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This poem was begun either during the publication of Clifton

Grove or shortly afterwards. Henry never laid aside the intention of completing it, and some of the detached parts were among his latest productions.

TIM E.

A POEM.

GENIUS of musings, who, the midnight hour
Wasting in woods or haunted forests wild,
Dost watch Orion in his arctic tower,
Thy dark eye fix'd as in some holy trance;
Or, when the volley'd lightenings cleave the air,
And Ruin gaunt bestrides the winged storm,
Sitt'st in some lonely watch-tower—where thy lamp,
Faint-blazing, strikes the fisher's eye from far,
And, 'mid the howl of elements, unmov'd
Dost ponder on the awful scene, and trace
The vast effect to its superior source,
Spirit attend my lowly benison!
For now I strike to themes of import high
The solitary lyre; and borne by thee
Above this narrow cell, I celebrate
The mysteries of Time!

Him who, august, Was ere these worlds were fashioned,—ere the sun Sprang from the east, or Lucifer display'd His glowing cresset in the arch of morn, Or Vesper guilded the serener eve. Yea, He had been for an eternity; Had swept unvarying from elernity The harp of desolation,---ere his tones, At God's command, assum'd a milder strain, And startled on his watch, in the vast deep, Chaos's sluggish sentry, and evok'd From the dark void the smiling universe,

Chain'd to the grovelling frailties of the flesh,
Mere mortal man, unpurged from earthly dross,
Cannot survey, with fix'd and steady eye,
The dim uncertain gulph, which now the muse,
Adventurous, would explore;--but dizzy grown,
He topples down the abyss.-If he would scan
The fearful chasm, and catch a transient glimpse
Of its unfathomable depths, that so
His mind may turn with double joy to God,
His only certainty and resting place;
He must put off a while this mortal vest,
And learn to follow, without giddiness,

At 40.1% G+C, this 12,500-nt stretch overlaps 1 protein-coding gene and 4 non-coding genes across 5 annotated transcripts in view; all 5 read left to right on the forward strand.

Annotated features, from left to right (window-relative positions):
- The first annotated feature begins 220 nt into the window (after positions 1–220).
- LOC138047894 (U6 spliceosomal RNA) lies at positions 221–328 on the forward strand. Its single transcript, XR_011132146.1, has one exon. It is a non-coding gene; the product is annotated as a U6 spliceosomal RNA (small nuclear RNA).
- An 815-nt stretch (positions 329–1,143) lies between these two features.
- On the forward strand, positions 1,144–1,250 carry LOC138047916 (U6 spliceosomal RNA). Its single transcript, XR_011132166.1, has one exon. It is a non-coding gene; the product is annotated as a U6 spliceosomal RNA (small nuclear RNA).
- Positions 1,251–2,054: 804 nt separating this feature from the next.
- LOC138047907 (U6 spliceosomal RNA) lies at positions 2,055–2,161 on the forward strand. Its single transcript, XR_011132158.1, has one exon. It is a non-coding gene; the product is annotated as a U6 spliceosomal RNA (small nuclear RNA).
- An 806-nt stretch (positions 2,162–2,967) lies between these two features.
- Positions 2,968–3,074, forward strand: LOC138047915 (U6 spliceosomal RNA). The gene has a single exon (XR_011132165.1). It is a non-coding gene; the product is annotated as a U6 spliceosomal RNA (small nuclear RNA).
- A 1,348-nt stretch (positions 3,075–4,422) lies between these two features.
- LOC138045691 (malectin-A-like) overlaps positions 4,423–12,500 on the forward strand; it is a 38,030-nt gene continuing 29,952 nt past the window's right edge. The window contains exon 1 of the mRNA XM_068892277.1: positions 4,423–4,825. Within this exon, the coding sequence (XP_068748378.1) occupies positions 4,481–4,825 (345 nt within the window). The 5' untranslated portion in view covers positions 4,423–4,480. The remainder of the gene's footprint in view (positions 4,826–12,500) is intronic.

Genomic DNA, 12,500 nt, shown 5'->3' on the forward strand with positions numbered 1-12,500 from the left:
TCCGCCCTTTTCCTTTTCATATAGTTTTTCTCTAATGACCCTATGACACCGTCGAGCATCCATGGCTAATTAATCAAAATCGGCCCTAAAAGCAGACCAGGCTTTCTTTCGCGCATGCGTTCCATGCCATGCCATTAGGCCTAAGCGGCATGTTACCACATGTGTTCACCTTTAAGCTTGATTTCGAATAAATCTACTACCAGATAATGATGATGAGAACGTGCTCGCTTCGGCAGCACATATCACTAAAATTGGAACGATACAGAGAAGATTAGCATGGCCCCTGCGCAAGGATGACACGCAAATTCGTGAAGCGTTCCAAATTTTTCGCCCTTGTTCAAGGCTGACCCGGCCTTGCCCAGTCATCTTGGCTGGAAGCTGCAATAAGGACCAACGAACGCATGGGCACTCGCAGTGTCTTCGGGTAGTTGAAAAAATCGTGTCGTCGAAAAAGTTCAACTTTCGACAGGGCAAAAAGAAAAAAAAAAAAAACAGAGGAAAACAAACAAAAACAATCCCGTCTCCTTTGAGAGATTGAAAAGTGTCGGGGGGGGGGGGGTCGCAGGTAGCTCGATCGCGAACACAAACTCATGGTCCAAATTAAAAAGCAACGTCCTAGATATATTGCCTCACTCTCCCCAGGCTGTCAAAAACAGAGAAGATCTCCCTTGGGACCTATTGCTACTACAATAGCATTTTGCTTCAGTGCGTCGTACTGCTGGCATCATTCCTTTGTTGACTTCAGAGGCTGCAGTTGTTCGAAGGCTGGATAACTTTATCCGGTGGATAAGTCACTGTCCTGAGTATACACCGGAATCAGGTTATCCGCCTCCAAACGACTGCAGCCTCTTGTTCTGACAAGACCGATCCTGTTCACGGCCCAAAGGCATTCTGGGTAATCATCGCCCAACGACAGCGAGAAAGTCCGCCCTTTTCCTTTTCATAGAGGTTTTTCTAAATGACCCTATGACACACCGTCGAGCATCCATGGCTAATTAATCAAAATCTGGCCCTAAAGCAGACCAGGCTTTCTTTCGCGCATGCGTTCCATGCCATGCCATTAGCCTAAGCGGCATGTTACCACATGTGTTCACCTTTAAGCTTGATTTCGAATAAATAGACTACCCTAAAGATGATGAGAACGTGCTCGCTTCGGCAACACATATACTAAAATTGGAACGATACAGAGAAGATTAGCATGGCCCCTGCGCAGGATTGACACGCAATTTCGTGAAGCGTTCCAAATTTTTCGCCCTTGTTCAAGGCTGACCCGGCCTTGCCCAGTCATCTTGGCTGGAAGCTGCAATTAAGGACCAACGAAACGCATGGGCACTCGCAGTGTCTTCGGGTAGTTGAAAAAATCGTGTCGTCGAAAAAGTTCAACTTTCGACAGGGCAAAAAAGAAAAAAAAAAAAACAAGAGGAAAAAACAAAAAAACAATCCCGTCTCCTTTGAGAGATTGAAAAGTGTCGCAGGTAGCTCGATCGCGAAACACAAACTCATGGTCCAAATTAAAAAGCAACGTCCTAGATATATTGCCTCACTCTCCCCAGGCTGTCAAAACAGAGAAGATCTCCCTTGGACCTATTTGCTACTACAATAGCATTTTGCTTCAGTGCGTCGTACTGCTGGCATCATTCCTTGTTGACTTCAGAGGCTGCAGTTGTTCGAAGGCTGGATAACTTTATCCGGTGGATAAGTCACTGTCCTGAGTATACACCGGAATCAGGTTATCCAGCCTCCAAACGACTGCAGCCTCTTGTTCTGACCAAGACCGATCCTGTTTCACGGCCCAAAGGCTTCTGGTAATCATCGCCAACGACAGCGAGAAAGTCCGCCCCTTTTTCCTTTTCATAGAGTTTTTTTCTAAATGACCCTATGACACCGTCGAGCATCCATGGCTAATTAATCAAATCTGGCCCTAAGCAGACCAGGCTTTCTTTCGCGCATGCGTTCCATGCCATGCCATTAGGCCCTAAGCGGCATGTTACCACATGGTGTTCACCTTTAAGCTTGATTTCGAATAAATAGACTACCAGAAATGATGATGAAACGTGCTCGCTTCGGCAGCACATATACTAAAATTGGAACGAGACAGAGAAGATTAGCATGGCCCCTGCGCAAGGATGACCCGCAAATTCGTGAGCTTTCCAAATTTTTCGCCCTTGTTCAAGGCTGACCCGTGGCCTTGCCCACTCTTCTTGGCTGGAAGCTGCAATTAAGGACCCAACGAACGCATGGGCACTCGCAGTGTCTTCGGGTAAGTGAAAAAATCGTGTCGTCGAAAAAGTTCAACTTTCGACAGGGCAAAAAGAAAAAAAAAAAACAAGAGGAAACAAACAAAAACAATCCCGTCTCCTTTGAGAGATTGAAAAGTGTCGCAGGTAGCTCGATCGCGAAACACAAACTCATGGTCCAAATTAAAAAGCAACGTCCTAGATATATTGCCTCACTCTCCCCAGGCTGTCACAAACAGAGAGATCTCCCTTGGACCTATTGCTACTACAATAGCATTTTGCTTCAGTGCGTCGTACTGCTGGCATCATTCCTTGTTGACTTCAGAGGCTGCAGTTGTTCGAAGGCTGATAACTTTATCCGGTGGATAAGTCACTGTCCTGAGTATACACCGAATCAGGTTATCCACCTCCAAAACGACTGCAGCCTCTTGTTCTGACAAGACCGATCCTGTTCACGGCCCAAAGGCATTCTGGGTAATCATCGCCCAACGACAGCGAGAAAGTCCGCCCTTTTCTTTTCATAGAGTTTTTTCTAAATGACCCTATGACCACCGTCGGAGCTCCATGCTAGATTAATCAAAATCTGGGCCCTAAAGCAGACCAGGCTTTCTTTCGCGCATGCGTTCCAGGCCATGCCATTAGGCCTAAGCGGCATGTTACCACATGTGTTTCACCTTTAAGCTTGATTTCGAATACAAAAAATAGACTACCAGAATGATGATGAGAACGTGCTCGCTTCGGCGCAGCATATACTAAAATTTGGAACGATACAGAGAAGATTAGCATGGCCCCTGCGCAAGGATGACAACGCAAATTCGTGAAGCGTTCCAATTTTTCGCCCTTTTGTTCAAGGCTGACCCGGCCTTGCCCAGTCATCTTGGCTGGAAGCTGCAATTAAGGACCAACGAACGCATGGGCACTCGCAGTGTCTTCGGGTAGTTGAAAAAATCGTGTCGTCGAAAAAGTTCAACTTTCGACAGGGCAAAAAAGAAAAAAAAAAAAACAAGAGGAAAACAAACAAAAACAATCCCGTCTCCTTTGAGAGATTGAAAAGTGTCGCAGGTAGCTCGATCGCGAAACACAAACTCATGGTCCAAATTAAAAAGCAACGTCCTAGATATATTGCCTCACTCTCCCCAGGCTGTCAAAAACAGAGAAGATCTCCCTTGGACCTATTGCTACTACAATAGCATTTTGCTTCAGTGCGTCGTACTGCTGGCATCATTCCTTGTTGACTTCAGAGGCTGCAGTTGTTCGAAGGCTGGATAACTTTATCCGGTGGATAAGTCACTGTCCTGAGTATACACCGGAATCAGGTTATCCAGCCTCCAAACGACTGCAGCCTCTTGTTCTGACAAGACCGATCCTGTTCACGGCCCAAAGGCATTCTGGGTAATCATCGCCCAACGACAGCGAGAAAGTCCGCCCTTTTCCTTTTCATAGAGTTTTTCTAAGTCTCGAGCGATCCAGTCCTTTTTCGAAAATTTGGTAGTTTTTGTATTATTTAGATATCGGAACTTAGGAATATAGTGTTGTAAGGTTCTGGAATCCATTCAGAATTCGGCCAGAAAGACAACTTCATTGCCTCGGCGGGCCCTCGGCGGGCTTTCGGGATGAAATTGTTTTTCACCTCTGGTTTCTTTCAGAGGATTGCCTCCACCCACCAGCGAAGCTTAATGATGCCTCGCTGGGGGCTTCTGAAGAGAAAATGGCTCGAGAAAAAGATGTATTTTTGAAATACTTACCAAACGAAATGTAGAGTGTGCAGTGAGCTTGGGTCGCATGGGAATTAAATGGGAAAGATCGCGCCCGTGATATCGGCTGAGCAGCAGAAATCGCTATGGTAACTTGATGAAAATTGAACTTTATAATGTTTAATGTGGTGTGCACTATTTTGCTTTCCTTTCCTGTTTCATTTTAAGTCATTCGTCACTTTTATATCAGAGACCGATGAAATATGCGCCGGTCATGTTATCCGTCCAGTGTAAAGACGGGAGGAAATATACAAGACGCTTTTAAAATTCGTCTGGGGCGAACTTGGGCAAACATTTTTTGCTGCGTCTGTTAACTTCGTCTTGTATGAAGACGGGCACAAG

To heights where all is vision, and surprise,
And vague conjecture:He must waste by night
The stúdious taper, far from all resort
Of crouds and folly, in some still retreat;
High on the beetling promontory's crest,

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Or in the caves of the vast wilderness,
Where compass'd round with nature's wildest shapes,
He may be driven to centre all his thoughts
In the great architect, who lives confest
In rocks, and seas, and solitary wastes.

So has divine philosophy, with voice
Mild as the murmurs of the moonlight wave,
Tutor’d the heart of him, who now awakes,
Touching the cords of solemn minstrelsy,
His faint, neglected song-intent to snatch
Some vagrant blossom from the dangerous steep
Of poësy, a bloom of such an hue,
So sober, as may not unseemly suit
With Truth's severer brow; and one withal
So hardy as shall brave the passing wind
Of many winters,—rearing its meek head
In loveliness, when he who gather'd it
Is number'd with the generations gone.
Yet not to me hath God's good providence
Given studious leisure *, or unbroken thought,
Such as he owns, -a meditative man,
Who from the blush of morn to quiet eve
Ponders, or turns the page of wisdom o'er,
Far from the busy croud's tumultuous din;
From noise and wrangling far, and undisturb'd
With Mirth's unholy shouts. For me the day

* The author was then in an attorney's office.

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Hath duties which require the vigorous hand
Of stedfast application, but which leave
No deep improving trace upon the mind.
But be the day another's;-let it pass!
The night's my own!—They cannot steal my night!
When Evening lights her folding-star on high,
I live and breathe, and in the sacred hours
Of quiet and repose my spirit flies,
Free as the morning, o'er the realms of space,
And mounts the skies, and imps her wing for heaven.

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Hence do I love the sober-suited maid;
Hence Night's my friend, my mistress, and my theme,
And she shall aid me now to magnify
The night of ages,—now when the pale ray
Of star-light penetrates the studious gloom,
And at my window seated, while mankind
Are lock’d in sleep, I feel the freshening breeze
Of stillness blow, while, in her saddest stole,
Thought, like a wakeful vestal at her shrine,
Assumes her wonted sway.

Behold the world
Rests, and her tir'd inhabitants have paus'd
From trouble and turmoil. The widow now
Has ceas'd to weep, and her twin orphans lie
Lock'd in each arm, partakers of her rest.
The man of sorrow has forgot his woes;
The outcast that his head is shelterless,
His griefs unshar'd.—The mother tends no more
Her daughter's dying slumbers, but, surprised

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